There’s nothing ecstatic about the countdown to Judgment Day in “As It Is in Heaven,” a lean, grim drama focused on a small religious sect in backwoods Kentucky.
The mood of restraint and enervation in Joshua Overbay’s feature suits the story of a flock as it joylessly follows its shepherd into end times. The first-time director commendably avoids manufactured melodrama. But this journey into “Martha Marcy May Marlene” territory is never as tense and gripping as it should be, the incidents and most of the performances too tamped-down to spark a much-needed sense of animating friction.
In a cast of fledglings, only lead Chris Nelson generates sustained curiosity about his character, convincingly navigating the transition from wide-eyed neophyte to pitiless ruler. He plays recent convert David, the young man whom the group’s leader chooses, over his own son, to succeed him. Increasingly conflating God’s will with his own, David sets the disciples on a course of deprivation, ordering a monthlong fast to purify their spirits before the final reckoning.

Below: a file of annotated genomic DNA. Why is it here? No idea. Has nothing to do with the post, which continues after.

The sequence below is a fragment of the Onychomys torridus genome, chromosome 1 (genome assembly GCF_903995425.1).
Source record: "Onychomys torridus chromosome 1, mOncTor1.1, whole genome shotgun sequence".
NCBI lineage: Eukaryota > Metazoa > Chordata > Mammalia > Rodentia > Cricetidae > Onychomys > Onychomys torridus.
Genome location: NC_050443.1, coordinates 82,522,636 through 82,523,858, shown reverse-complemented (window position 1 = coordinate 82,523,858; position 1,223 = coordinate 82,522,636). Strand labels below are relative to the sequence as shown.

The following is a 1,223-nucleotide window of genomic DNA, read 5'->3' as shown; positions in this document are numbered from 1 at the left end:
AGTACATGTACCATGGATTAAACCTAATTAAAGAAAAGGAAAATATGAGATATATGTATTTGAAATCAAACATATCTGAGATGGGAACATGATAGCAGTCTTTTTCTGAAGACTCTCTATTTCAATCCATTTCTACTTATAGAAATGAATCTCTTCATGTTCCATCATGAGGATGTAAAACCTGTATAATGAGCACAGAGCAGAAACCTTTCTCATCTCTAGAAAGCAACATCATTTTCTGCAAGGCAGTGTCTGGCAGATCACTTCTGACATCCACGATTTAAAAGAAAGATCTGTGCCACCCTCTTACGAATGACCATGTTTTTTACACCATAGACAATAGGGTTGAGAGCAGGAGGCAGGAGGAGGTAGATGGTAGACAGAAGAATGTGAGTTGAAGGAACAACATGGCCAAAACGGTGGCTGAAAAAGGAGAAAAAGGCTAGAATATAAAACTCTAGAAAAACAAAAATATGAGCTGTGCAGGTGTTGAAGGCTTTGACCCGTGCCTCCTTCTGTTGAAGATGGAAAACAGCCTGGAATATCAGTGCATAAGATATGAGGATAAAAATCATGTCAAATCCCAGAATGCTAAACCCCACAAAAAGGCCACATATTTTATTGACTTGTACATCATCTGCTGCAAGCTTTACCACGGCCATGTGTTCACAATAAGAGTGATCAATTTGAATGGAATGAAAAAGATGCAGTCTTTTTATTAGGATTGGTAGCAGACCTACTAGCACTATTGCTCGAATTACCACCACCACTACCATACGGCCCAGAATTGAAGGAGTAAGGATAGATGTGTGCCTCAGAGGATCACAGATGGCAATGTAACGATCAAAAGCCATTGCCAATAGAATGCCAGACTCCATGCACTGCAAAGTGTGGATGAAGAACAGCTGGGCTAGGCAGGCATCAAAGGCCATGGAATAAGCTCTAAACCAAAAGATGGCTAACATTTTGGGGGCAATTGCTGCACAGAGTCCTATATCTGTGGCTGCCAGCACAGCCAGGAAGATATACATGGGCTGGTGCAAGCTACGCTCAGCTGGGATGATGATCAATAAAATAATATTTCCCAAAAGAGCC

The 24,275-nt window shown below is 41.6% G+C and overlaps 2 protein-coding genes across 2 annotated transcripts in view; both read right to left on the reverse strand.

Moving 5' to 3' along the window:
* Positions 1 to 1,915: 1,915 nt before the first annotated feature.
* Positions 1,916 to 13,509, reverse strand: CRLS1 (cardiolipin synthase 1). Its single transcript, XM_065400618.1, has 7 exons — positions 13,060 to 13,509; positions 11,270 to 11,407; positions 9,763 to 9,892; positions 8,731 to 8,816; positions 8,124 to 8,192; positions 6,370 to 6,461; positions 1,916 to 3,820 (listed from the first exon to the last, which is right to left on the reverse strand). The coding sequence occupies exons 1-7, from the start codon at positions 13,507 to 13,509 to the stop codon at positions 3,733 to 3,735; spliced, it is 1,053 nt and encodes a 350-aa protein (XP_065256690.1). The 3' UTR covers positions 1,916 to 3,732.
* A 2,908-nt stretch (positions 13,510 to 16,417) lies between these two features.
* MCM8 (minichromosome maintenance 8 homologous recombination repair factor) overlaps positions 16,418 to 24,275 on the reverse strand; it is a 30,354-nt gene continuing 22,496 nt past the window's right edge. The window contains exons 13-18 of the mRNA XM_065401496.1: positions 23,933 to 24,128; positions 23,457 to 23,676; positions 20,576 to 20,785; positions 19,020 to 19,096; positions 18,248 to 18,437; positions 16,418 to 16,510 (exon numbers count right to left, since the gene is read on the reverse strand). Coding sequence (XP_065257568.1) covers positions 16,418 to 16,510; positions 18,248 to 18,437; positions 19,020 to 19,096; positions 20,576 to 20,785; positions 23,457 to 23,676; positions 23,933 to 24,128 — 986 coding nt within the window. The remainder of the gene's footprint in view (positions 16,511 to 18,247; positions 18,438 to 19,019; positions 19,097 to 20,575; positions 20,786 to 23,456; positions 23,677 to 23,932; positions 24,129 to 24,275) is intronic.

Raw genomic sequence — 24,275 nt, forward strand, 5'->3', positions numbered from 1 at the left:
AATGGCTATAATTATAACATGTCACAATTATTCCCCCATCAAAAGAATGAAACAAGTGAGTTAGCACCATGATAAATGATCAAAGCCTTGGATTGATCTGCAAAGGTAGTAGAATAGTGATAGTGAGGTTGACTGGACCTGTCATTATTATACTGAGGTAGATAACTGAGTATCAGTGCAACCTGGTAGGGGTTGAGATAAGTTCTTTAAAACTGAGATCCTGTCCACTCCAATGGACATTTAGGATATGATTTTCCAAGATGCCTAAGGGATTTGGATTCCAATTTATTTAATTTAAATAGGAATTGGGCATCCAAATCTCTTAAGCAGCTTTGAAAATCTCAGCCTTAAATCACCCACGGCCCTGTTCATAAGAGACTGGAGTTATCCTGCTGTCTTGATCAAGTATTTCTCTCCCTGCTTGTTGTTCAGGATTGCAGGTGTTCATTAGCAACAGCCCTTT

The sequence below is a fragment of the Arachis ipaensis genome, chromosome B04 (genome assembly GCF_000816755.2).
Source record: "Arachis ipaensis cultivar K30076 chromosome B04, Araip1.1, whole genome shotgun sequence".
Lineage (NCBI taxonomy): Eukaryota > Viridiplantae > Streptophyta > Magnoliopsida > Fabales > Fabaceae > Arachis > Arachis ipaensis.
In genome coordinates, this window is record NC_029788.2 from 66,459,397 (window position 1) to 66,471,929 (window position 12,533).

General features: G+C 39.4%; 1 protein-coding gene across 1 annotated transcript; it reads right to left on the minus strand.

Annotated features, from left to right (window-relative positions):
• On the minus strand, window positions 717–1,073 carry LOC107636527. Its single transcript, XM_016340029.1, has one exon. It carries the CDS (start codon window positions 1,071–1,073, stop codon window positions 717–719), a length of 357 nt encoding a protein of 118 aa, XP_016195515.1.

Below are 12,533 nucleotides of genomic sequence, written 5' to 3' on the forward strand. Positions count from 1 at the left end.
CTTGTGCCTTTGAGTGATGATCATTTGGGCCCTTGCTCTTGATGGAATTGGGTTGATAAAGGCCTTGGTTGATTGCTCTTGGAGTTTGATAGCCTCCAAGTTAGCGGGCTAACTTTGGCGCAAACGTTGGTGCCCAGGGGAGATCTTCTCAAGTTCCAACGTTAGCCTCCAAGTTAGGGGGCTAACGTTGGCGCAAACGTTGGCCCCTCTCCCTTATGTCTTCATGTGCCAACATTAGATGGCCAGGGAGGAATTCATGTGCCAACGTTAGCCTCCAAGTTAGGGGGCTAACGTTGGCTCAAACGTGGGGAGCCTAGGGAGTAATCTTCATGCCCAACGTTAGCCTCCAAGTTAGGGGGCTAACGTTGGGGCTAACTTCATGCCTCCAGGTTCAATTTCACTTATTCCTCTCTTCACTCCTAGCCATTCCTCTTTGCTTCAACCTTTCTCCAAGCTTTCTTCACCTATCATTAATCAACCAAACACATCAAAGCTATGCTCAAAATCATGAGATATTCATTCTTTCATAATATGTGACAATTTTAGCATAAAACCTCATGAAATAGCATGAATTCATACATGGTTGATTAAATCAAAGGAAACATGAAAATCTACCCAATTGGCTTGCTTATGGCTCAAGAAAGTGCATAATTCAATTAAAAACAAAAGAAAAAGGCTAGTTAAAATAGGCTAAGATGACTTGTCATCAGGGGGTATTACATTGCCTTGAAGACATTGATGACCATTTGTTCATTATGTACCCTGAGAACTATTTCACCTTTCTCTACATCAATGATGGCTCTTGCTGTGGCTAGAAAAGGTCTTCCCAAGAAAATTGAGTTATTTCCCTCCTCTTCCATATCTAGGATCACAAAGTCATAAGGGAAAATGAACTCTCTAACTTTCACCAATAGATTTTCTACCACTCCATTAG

As preventable disasters arise and fresh graves multiply, the passed-over founder’s son (Luke Beavers) is, naturally, the first to question David’s authority. It’s only a matter of time — and background investigation — before their low-boil rivalry explodes.
Though he doesn’t attain compelling narrative heights, Overbay does root the drama in the rural setting, his visuals assured. The screenplay by Ginny Lee Overbay (the director’s wife) suggests the damage and want that could bring believers to such a place, wisely providing only a sliver of back story in a tale whose characters have sloughed off their former lives.
“As It Is in Heaven”
MPAA rating: None
Running time: 1 hour, 26 minutes.
Playing: At the Downtown Independent, Los Angeles.